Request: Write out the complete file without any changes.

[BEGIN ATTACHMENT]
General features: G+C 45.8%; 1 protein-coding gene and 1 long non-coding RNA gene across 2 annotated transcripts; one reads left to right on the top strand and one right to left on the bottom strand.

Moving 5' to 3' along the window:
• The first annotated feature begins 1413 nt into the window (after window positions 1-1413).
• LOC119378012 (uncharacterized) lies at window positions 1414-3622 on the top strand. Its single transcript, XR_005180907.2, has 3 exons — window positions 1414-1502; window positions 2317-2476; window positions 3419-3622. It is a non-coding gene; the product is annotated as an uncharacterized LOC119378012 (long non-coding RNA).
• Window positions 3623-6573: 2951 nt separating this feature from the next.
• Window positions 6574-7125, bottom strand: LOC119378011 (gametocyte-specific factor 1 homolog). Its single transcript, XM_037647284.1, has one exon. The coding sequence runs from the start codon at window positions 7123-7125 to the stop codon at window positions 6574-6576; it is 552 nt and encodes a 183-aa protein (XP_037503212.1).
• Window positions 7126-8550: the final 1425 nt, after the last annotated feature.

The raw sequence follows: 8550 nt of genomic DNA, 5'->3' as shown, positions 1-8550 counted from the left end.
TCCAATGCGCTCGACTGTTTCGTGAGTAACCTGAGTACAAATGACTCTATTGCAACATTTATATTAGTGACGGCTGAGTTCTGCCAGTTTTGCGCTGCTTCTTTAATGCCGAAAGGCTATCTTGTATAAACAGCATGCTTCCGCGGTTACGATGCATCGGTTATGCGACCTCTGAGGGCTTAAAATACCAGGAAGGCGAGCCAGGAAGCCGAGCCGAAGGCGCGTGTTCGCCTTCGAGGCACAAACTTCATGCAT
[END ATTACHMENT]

General features: G+C 45.8%; 1 protein-coding gene and 1 long non-coding RNA gene across 2 annotated transcripts; one reads left to right on the top strand and one right to left on the bottom strand.

Moving 5' to 3' along the window:
• The first annotated feature begins 1413 nt into the window (after window positions 1-1413).
• LOC119378012 (uncharacterized) lies at window positions 1414-3622 on the top strand. Its single transcript, XR_005180907.2, has 3 exons — window positions 1414-1502; window positions 2317-2476; window positions 3419-3622. It is a non-coding gene; the product is annotated as an uncharacterized LOC119378012 (long non-coding RNA).
• Window positions 3623-6573: 2951 nt separating this feature from the next.
• Window positions 6574-7125, bottom strand: LOC119378011 (gametocyte-specific factor 1 homolog). Its single transcript, XM_037647284.1, has one exon. The coding sequence runs from the start codon at window positions 7123-7125 to the stop codon at window positions 6574-6576; it is 552 nt and encodes a 183-aa protein (XP_037503212.1).
• Window positions 7126-8550: the final 1425 nt, after the last annotated feature.

The raw sequence follows: 8550 nt of genomic DNA, 5'->3' as shown, positions 1-8550 counted from the left end.
TCCAATGCGCTCGACTGTTTCGTGAGTAACCTGAGTACAAATGACTCTATTGCAACATTTATATTAGTGACGGCTGAGTTCTGCCAGTTTTGCGCTGCTTCTTTAATGCCGAAAGGCTATCTTGTATAAACAGCATGCTTCCGCGGTTACGATGCATCGGTTATGCGACCTCTGAGGGCTTAAAATACCAGGAAGGCGAGCCAGGAAGCCGAGCCGAAGGCGCGTGTTCGCCTTCGAGGCACAAACTTCATGCAT